When can I introduce soy milk to a child?
Do not offer soy milk to children until after two years of age. Soy milk, rice milk or other vegetarian beverages do not have enough fat for young children and might not have vitamin D added to them.
What foods might cause choking?
Young children can choke easily. Always stay with a child when they are eating. Do not give a child foods that are hard, small and round such as nuts, popcorn, whole grapes or hard vegetables. Do not give a child smooth or sticky foods.
My toddler never eats a full Food Guide serving. Is this a problem?
Let a child decide how much to eat. Never pressure a toddler to eat more than they want. Do not restrict the amount you give a child to eat when they seem hungry. It is normal for young children to eat different amounts of food each day.
You could start with offering half a Food Guide serving (for example, half a cup of milk, half a slice of bread, 1 ounce of meat) and gradually work up to a full serving.
My toddler seems less interested in eating since turning one. Is this normal?
Yes. When a child reaches one year, you might notice changes in eating behaviour such as:
- Decreased appetite
- Eating different amounts of food from day to day
- Changing food preferences (textures, tastes and colours)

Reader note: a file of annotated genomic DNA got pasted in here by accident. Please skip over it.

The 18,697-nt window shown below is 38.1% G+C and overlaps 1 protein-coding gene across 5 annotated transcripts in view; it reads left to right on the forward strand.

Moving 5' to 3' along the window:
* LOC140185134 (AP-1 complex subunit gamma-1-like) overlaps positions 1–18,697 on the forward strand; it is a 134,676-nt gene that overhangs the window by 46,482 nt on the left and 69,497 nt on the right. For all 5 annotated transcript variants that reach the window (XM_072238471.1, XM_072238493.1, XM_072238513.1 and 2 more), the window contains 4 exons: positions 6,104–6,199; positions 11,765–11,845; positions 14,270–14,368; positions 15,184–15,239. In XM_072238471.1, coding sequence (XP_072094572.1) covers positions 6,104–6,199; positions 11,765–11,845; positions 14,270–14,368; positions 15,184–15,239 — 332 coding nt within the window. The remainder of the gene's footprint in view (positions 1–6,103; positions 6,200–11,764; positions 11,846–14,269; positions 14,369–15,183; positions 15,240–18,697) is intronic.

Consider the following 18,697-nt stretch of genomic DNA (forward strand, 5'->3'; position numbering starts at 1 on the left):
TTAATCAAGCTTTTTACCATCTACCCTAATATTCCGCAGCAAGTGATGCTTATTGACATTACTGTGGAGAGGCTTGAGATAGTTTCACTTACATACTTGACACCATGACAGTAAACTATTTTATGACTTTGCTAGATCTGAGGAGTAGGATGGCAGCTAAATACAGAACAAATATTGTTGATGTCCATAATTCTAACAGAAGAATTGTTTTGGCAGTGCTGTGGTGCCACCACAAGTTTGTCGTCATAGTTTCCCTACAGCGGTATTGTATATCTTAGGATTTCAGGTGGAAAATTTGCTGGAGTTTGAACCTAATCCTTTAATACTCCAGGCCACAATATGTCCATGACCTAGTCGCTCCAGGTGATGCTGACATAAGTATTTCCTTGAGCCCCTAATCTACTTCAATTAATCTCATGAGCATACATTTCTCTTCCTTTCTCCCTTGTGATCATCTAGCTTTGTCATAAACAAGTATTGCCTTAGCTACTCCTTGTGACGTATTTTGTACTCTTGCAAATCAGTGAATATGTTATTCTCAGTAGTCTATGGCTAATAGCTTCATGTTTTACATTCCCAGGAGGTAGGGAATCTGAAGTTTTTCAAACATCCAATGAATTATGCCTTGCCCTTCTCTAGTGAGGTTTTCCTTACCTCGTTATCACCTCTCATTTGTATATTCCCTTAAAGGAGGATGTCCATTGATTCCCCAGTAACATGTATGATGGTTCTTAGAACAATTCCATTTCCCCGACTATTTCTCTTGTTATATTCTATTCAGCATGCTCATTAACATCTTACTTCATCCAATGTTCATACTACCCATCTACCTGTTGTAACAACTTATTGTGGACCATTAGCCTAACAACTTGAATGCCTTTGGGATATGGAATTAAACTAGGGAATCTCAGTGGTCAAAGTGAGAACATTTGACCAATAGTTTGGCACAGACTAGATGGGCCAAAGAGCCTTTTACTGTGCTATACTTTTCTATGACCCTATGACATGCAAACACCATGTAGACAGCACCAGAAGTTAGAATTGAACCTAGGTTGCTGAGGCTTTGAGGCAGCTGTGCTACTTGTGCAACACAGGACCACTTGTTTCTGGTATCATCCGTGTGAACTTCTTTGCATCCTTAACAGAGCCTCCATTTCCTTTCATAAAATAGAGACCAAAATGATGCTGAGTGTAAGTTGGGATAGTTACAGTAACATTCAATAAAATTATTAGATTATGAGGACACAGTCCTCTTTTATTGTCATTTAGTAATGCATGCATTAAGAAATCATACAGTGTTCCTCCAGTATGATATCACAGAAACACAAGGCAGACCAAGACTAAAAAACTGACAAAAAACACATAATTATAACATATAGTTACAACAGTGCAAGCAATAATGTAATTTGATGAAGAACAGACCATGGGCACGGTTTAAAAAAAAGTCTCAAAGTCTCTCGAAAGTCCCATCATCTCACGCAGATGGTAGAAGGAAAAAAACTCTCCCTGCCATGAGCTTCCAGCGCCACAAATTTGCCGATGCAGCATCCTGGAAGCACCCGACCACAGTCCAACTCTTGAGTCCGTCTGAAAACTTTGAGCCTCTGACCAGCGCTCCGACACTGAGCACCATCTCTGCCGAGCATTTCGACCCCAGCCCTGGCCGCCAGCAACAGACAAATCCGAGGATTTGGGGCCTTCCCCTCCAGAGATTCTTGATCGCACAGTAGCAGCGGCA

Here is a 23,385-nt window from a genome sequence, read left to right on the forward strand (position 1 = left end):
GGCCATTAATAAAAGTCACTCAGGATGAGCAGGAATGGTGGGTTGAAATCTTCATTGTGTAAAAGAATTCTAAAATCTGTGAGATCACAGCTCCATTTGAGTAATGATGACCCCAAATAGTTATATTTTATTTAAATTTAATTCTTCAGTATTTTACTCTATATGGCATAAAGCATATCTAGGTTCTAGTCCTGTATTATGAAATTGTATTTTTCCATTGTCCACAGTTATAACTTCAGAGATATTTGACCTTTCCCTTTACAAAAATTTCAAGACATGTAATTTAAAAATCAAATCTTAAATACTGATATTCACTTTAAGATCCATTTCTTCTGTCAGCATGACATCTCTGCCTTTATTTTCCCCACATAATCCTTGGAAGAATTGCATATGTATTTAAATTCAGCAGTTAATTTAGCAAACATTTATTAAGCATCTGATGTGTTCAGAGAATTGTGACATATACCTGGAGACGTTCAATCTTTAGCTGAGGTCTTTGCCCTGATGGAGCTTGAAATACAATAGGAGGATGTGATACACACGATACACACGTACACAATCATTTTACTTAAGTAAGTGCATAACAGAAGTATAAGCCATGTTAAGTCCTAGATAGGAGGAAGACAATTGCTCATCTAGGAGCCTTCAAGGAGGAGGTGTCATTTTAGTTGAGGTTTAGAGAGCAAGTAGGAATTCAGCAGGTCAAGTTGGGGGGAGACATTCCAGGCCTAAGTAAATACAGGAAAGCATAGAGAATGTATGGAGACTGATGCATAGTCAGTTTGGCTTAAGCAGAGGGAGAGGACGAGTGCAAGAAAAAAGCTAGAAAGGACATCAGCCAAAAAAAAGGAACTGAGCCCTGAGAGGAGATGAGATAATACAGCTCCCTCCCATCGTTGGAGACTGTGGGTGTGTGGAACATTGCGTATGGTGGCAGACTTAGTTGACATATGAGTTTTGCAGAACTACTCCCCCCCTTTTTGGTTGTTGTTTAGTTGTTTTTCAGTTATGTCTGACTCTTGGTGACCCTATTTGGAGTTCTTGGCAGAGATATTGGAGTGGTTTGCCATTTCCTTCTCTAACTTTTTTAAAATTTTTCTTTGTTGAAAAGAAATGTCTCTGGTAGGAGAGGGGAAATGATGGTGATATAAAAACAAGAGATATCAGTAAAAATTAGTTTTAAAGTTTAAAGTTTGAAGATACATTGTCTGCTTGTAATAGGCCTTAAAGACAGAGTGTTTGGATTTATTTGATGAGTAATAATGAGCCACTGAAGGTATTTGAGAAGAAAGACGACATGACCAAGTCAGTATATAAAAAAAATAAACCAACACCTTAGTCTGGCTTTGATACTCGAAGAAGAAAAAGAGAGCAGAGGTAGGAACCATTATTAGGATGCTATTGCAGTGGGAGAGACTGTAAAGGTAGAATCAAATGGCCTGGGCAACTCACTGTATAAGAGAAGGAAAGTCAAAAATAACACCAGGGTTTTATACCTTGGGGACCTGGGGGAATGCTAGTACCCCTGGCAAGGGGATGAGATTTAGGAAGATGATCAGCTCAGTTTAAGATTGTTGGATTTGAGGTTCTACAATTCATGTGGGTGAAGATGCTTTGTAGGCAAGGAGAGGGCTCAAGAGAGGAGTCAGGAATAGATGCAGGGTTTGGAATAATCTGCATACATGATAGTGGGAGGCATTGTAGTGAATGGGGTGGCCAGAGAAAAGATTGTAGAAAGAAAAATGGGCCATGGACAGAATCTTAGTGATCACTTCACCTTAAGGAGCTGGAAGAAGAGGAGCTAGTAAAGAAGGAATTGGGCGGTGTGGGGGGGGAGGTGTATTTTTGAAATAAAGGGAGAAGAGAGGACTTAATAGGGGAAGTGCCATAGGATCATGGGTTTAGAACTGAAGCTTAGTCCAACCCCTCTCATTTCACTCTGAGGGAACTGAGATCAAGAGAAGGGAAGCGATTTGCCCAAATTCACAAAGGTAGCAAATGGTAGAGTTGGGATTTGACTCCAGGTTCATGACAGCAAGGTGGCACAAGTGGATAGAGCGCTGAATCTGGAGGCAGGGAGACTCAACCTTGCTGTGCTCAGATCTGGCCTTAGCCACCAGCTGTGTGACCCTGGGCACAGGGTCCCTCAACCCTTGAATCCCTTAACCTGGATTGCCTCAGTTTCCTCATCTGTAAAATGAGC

- Increased need for independence and a desire to learn to eat by themselves
My child eats very little, or sometimes skips a meal. Is this okay?
It is normal for a preschooler’s appetite to vary. An occasional skipped meal is not a concern as long as the child is growing normally. Serve a variety of healthy foods without pressuring them to eat. Serve smaller portions and make sure to serve snacks about two hours before mealtimes.
My preschooler wants to eat the same food all the time. Is this normal?
Food jags (wanting the same food over and over) are common for preschoolers. Let the child have their “favourite food” as long as it belongs to a food group. Keep offering other healthy choices at each meal.
My preschooler doesn’t like eating vegetables. What should I do?
It’s not unusual for a young child to be picky when eating vegetables. A child may be more likely to eat vegetables if they see you eating them. Here are some tips that might help:
- Serve vegetables at snack time when the child is hungry.
- Offer a variety of brightly coloured vegetables so they can choose.
- Serve raw vegetables or lightly cooked instead of overcooked vegetables.
- Puree or finely chop vegetables and put them in soups and sauces.
- Involve the child in choosing vegetables at the grocery store, or let them grow their own garden.